Capital vs revenue: Part 2

2008-01-30 00:00

In Capital versus Revenue Part 1, I discussed the first part of the amendments with regard to shares. In this week’s article, I examine other relevant issues relating to the proposed amendment.

If a taxpayer acquires identical shares on different dates, he must ascertain which shares were actually sold at the point of disposal for the purposes of the three-year rule under Section 9C. In this regard, the fifo (first in, first out) method is applied. This treatment is synonymous with that prescribed in Section 9B.

Section 9C may also have the effect of "converting" shares previously held as trading stock into a capital asset at the point of disposal. It is possible that the taxpayer may have claimed interest deductions in respect of shares claimed to be trading stock up until the point of disposal. In the event that this has occurred, all interest must be recouped at the point of the Section 9C capital disposal.

The deemed capital disposals under Section 9C must work in combination with the deemed disposal of trading stock in terms of the provisions of Section 22(8) of the Income Tax Act No. 58 of 1962, as amended. In the absence of special rules, the deemed disposal would trigger an ordinary gain upon the deemed capital conversion at the time of disposal. There are certain issues in place that prevent the provisions of Section 22(8) of the Act from undermining the benefits of Section 9C. Therefore, taxpayers must recoup only the Section 11(a) cost upon the Section 9C disposal. This implies that no market value recoupment as set out in Section 22(8) is applicable.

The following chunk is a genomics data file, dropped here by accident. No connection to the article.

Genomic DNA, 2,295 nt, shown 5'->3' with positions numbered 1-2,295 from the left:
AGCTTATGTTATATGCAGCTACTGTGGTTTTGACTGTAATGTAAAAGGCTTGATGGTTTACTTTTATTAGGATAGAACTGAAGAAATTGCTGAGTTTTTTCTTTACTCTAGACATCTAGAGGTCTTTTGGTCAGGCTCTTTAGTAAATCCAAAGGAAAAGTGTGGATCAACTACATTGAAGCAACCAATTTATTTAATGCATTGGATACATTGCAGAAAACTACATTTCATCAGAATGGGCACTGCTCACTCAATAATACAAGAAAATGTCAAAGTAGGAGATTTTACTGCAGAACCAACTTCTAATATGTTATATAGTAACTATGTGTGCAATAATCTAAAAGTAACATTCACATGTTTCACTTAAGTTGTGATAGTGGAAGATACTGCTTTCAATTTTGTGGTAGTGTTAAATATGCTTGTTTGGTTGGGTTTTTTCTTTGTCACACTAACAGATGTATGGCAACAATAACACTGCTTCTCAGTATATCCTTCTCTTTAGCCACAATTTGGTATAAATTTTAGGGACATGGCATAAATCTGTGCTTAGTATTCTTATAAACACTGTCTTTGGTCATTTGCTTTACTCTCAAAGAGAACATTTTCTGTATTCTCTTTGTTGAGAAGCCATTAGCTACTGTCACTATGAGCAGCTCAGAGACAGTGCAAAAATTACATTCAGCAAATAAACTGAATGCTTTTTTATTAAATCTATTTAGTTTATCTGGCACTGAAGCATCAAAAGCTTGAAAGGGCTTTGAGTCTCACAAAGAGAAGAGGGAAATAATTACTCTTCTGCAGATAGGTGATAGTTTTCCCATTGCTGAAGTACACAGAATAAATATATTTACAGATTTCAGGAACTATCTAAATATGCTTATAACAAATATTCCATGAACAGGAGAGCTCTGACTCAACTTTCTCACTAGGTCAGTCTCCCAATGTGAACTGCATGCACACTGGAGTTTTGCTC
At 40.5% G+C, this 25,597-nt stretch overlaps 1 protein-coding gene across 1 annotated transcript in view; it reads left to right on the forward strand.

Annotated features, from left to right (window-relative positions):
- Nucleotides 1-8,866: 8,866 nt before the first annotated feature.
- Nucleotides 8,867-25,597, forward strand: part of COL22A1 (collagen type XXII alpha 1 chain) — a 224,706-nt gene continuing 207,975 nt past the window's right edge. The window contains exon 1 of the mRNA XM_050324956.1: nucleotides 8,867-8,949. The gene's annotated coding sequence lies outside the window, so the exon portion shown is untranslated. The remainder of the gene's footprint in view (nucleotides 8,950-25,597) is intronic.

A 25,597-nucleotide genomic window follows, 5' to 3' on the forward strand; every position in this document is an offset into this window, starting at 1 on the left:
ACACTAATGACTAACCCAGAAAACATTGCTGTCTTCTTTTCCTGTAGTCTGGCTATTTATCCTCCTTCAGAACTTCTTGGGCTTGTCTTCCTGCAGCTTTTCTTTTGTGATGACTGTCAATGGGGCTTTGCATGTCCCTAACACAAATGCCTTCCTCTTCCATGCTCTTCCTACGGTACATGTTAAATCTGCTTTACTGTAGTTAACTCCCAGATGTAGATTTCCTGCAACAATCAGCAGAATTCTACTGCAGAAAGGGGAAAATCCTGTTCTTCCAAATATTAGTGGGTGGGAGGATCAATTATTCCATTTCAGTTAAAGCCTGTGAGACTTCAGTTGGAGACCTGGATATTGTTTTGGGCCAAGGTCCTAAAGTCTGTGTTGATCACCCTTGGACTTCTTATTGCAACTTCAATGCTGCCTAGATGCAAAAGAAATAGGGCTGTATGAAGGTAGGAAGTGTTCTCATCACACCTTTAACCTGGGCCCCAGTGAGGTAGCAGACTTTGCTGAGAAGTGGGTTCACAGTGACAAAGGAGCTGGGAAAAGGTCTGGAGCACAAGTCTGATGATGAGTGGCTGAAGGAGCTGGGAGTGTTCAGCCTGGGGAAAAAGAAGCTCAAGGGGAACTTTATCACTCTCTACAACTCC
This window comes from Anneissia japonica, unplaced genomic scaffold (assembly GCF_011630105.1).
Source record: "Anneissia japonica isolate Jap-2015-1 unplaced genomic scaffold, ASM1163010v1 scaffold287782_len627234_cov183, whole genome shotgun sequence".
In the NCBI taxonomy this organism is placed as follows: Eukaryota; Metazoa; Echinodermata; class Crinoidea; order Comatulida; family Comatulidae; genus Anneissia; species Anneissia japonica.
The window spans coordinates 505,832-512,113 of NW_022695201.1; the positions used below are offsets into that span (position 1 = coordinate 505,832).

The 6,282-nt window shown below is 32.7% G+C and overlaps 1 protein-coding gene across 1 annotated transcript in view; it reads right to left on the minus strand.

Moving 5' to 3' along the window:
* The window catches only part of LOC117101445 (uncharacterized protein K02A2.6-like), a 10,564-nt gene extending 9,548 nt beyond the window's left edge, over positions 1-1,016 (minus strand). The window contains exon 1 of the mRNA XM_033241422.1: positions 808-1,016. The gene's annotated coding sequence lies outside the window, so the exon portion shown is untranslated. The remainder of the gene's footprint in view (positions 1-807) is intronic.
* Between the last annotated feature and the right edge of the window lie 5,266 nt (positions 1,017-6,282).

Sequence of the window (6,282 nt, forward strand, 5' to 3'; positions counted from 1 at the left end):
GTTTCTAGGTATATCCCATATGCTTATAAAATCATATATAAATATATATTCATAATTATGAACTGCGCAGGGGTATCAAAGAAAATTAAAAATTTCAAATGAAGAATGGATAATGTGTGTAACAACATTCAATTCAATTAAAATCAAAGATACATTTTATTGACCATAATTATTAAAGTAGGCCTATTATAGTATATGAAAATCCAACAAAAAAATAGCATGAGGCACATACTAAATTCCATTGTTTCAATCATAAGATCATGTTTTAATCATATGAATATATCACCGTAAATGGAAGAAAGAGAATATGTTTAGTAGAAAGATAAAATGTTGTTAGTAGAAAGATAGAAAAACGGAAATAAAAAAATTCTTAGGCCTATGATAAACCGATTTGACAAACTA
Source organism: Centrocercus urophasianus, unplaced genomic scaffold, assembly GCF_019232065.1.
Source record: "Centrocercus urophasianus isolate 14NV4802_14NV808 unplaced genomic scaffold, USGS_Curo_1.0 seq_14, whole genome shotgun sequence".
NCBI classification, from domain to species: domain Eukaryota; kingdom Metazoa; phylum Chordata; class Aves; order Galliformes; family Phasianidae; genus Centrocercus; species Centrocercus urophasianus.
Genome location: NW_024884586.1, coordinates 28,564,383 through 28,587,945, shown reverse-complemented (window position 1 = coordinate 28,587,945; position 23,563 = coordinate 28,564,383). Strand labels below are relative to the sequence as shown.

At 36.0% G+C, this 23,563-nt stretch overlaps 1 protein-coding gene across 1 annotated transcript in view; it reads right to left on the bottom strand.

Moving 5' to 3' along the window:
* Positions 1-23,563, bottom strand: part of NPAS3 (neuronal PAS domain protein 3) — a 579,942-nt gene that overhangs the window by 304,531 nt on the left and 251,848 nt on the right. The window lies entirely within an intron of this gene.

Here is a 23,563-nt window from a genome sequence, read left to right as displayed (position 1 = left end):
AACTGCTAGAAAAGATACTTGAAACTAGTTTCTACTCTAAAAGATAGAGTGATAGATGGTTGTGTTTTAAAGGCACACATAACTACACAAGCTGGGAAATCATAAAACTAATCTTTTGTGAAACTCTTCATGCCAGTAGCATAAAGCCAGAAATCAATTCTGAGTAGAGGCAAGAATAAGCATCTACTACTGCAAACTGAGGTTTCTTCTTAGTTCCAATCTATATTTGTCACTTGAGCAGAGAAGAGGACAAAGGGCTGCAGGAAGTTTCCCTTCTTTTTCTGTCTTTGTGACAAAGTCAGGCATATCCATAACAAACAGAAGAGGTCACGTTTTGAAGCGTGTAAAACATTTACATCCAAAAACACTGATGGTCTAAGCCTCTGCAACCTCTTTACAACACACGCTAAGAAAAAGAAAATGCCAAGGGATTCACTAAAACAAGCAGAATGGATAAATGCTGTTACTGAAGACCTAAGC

The three-year period as proposed in Section 9C will usually take into account various rollover provisions set out in various sections of the Act. However, the rollover provisions will not apply in the situation of asset-for-share transactions. The legislation clarifies the impact of other rollover regimes. As an example, securities lending transactions should provide a date rollover.

Section 9B will be applicable only until September 30, 2007; thereafter; section 9C will apply. The fiscus has noticed that a number of private equity deals entail management "carried interests". These "carried interests" are characterised by a form of service which should be taxed at ordinary rates. However, the carried interests are arranged so that they are taxed as a capital gain.

One method for disguising these interests may be through the use of shares. Should this be the case, it has been proposed that the three-year deemed capital rule may be amended at a later stage to eliminate this potential loophole.

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